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Need Help on Basic Kinematics Problem

  1. Aug 15, 2004 #1
    I am having difficulties solving the first part of Problem 83 from Chapter 2 of Physics for Scientists and Engineers by Paul A. Tipler, 4th edition. The statement of the problem is as follows:

    A passenger train is traveling at 29 m/s when the engineer sees a freight train 360 m ahead traveling on the same track in the same direction. The freight train is moving at a speed of 6 m/s. If the reaction time of the engineer is 0.4 s, what must be the deceleration of the passenger train if a collision is to be avoided?

    My attempted solution is as follows:

    The two trains will continue to travel at their respective constant velocities for 0.4 s. (Thereafter, the engineer of the passenger train will apply the brakes.)

    Displacement(xp) = vp * t = (29 m/s) * 0.4 s = 11.6 m
    Displacement(xf) = vf * t = (6 m/s) * 0.4 s = 2.4 m


    After the first 0.4 s, the distance between the passenger train and the freight train becomes 360 m - (11.6 m - 2.4 m) = 350.8 m

    Now the engineer of the passenger train applies the brakes ...

    The freight train has the following equation of motion:
    xf - xf0 = vf0 * t
    xf0 = 350.8 m
    vf0 = 6 m/s
    Therefore, xf = (vf0 * t) + xf0 = (6 * t) + 350.8

    The passenger train has the following equation of motion:
    xp - xp0 = (vp0 * t) + (0.5 * ap * t2)
    xp0 = 0
    vp0 = 29 m/s
    Therefore, xp = (29 * t) + (0.5 * ap * t2)

    Now vp = vp0 + (ap * t) => ap = (vp - vp0) / t
    vp = 0
    (The passenger train will eventually come to a rest.)
    vp0 = 29 m/s
    Therefore, ap = (0 - 29) / t = -29 / t

    Because we want to avoid a collision, it must be that xp < xf.

    Therefore, (29 * t) + (0.5 * ap * t2) < (6 *t) + 350.8
    => (0.5 * ap * t2) + (23 * t) - 350.8 < 0


    Substituting ap = -29 / t yields:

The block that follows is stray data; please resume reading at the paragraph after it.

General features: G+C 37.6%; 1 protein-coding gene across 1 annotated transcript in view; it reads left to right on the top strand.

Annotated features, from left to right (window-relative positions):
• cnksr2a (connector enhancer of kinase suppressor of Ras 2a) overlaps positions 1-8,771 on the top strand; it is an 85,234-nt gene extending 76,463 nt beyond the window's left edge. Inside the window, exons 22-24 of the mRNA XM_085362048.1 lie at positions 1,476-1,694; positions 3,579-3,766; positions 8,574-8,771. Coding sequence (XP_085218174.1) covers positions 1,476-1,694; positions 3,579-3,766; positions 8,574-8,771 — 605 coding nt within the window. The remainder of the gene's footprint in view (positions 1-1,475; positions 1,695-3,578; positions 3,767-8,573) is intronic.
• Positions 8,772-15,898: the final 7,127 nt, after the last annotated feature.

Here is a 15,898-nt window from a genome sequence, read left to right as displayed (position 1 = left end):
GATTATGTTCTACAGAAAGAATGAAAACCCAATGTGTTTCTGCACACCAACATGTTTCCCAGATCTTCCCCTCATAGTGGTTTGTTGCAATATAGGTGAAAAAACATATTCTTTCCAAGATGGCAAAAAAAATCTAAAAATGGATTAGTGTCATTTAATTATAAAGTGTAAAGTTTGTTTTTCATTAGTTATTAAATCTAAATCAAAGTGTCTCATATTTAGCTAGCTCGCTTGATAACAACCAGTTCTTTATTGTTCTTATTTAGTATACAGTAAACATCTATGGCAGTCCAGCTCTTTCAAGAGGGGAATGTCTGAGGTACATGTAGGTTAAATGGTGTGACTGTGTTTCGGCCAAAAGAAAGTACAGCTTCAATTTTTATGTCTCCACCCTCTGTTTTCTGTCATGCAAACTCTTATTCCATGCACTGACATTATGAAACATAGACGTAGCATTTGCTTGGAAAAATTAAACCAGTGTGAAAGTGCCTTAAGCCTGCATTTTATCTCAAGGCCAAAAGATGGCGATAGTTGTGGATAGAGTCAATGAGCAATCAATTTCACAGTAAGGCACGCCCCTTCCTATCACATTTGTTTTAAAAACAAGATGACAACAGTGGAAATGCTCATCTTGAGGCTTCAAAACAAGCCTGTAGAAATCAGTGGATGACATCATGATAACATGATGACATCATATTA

[0.5 * (-29 / t) * t2] + (23 * t) - 350.8 < 0
    => [(-29 / 2) * t] + (23 * t) - 350.8 < 0
    => {[23 - (29 / 2)] * t} - 350.8 < 0
    => (8.5 * t) - 350.8 < 0
    => 8.5 * t < 350.8
    => t < 350.8 / 8.5
    => t < 41.3 s


    Noting that ap = - 29 / t => t = - 29 / ap, we then have:

    (-29 / ap) < 41.3
    => ap > (-29 / 41.3)
    => ap > -0.702 m/s2


    There are two problems with this answer:

    1. The magnitude for the acceleration of the passenger train is given in the back of the book as 0.754 m/s2, not 0.702 m/s2; and
    2. The acceleration of the passenger train should be less than a negative quantity, not greater than a negative quantity. For example, if ap > -0.702 m/s2, then ap might be zero, in which case the passenger train very quickly catches up to the freight train (at a constant velocity) and collides with it.​

    So, can anyone please spot the error(s) in my reasoning?

    This is my first post here, so please be kind. :biggrin: Thank you.
     
  2. jcsd
  3. Aug 16, 2004 #2

    cepheid

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    The passenger train doesn't have to come to a full stop before reaching the freight train to avoid a collision, it merely has to slow to 6m/s before reaching the freight train. Compute the answer again with [tex] \inline v_{p} = 6m/s [/tex], and you should obtain the correct answer. I'll have to think about the second problem you're having. The signs are confusing me.
     
  4. Aug 16, 2004 #3

    cepheid

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    Actually...

    It's quite simple: [tex] \inline a_p [/tex] is intrinsically negative because the passenger train is decelerating. Since you multiplied both sides of the inequality by [tex] \inline a_p [/tex] in the above step, you have to flip the sign of the inequality.
     
  5. Aug 16, 2004 #4

    Clausius2

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    Maybe the time you have spent writing such ellaborate thread you could have re-written your solution of the problem, and surely you would find the error. :wink:
     
  6. Aug 16, 2004 #5
    Attempt to solve the problem using Relative Velocity

    NoPhysicsGenius, welcome to PF!

    You can do this problem another way:

    [tex]v_{p,i} = +29 m/s[/tex]
    [tex]v_{f,i} = +6 m/s[/tex]
    (both velocities with respect to a stationary ground observer; + sign implies direction of motion, - sign implies opposite to direction of motion of freight and passenger trains--sorry but I haven't figured out how to do caps on unit vectors with TeX here, yet)

    subscripts: i = initial, f = freight train, p = passenger train

    Reaction time means the time elapsed between first sighting the train and applying the brakes (imposing deceleration). If I use relative velocity to analyze the situation, I can say that the velocity of the passenger train relative to the freight train is given by